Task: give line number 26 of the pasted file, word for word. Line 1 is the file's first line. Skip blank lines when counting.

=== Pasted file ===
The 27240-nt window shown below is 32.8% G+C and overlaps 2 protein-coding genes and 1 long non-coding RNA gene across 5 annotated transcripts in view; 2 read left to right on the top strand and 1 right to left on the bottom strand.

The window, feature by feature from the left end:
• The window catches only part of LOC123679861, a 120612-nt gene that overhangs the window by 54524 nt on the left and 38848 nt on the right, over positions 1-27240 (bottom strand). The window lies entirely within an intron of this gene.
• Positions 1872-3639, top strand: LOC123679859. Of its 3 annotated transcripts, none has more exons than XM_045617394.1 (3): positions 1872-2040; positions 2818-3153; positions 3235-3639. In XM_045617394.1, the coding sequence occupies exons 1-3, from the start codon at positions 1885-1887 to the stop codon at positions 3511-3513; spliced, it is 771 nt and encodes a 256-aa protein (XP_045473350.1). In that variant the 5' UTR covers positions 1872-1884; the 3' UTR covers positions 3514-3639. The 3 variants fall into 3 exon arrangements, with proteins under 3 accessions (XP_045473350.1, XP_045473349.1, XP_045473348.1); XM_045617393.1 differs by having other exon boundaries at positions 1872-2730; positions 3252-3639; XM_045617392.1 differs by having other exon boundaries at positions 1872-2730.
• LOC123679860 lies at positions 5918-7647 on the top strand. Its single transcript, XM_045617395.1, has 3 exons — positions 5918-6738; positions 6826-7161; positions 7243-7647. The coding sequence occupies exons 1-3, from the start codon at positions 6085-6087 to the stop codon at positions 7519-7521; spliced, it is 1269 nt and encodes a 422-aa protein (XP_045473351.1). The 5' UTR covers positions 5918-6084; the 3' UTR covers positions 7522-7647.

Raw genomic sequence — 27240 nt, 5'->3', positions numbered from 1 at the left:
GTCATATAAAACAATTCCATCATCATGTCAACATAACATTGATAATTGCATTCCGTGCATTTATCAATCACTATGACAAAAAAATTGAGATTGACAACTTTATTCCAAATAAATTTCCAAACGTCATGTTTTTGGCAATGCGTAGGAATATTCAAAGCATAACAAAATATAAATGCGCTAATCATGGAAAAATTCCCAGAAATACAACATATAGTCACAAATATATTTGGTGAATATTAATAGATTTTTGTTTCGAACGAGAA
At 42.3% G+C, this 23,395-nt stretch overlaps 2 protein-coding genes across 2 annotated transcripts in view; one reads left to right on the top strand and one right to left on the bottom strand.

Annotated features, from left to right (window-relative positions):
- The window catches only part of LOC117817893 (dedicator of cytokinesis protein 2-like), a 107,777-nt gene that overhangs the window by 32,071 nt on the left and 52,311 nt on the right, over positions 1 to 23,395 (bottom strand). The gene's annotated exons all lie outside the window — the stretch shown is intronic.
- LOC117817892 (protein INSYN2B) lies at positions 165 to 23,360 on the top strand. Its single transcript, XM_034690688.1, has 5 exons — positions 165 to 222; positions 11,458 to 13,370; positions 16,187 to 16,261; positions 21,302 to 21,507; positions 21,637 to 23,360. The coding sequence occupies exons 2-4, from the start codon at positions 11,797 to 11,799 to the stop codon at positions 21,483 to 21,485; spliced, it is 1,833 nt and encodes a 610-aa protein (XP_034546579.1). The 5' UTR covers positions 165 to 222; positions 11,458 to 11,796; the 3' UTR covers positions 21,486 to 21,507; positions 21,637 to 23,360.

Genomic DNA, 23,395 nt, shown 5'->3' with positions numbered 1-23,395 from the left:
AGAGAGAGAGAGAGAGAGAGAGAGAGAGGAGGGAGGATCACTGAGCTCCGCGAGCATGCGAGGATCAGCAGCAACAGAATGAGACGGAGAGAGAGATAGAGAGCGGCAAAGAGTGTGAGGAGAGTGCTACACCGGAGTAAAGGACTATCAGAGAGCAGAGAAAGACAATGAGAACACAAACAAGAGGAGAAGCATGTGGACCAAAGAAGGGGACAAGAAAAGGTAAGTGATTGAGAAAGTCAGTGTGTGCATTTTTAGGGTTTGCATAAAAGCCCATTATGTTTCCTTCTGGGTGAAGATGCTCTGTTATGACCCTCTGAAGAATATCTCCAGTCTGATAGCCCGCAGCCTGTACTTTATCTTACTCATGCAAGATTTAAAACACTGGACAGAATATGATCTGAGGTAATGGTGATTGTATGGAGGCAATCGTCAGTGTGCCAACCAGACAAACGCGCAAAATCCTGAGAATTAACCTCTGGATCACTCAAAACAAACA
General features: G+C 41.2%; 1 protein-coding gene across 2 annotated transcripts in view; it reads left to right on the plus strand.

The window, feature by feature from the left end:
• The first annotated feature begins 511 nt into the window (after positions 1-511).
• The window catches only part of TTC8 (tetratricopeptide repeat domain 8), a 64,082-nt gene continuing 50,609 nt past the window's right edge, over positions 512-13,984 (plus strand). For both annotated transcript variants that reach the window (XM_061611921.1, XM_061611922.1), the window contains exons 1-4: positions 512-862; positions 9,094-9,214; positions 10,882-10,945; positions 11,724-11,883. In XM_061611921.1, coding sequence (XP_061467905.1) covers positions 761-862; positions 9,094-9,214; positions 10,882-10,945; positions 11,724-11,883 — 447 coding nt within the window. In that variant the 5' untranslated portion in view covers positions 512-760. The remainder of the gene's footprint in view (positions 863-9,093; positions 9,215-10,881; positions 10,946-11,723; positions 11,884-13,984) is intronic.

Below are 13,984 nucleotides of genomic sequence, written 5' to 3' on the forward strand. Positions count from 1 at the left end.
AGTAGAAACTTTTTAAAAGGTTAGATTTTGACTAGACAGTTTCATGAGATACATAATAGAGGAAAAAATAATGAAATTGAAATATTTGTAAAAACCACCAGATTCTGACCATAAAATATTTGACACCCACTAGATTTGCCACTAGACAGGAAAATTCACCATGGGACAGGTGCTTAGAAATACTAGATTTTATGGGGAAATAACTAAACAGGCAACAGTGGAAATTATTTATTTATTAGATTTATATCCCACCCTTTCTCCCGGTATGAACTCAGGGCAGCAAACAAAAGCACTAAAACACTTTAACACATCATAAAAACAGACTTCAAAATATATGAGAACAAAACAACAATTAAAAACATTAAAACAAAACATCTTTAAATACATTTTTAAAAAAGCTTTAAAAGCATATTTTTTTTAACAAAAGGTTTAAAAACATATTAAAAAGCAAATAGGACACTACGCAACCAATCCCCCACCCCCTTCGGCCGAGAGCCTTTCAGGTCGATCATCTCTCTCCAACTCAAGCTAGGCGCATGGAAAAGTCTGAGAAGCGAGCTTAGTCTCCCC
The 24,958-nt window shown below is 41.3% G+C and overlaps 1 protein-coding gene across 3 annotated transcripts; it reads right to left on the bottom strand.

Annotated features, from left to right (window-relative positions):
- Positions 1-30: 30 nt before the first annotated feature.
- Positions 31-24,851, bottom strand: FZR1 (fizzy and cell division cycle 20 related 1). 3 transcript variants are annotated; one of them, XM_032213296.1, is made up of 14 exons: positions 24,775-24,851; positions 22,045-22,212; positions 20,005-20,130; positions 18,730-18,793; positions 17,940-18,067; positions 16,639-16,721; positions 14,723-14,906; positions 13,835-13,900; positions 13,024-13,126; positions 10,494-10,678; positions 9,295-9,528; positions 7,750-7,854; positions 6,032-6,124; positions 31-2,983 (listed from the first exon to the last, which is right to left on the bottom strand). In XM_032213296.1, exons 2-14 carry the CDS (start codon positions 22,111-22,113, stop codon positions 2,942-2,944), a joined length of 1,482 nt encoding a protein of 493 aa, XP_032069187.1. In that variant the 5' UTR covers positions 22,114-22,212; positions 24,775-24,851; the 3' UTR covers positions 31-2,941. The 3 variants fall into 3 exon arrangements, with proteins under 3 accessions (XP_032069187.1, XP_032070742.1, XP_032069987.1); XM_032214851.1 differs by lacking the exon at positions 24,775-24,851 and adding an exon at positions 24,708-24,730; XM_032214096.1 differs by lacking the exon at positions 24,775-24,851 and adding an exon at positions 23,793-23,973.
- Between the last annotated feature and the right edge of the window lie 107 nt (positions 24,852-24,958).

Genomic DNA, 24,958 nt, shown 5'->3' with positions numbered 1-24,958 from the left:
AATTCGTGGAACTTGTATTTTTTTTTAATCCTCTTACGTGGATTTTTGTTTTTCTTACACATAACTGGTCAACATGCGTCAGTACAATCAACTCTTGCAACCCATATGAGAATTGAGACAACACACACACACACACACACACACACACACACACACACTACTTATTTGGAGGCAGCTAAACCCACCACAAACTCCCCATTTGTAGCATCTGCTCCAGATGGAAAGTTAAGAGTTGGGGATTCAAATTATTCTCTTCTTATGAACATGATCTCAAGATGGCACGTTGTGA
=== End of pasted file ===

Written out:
AATTCGTGGAACTTGTATTTTTTTTTAATCCTCTTACGTGGATTTTTGTTTTTCTTACACATAACTGGTCAACATGCGTCAGTACAATCAACTCTTGCAACCCATATGAGAATTGAGACAACACACACACACACACACACACACACACACACACACACTACTTATTTGGAGGCAGCTAAACCCACCACAAACTCCCCATTTGTAGCATCTGCTCCAGATGGAAAGTTAAGAGTTGGGGATTCAAATTATTCTCTTCTTATGAACATGATCTCAAGATGGCACGTTGTGA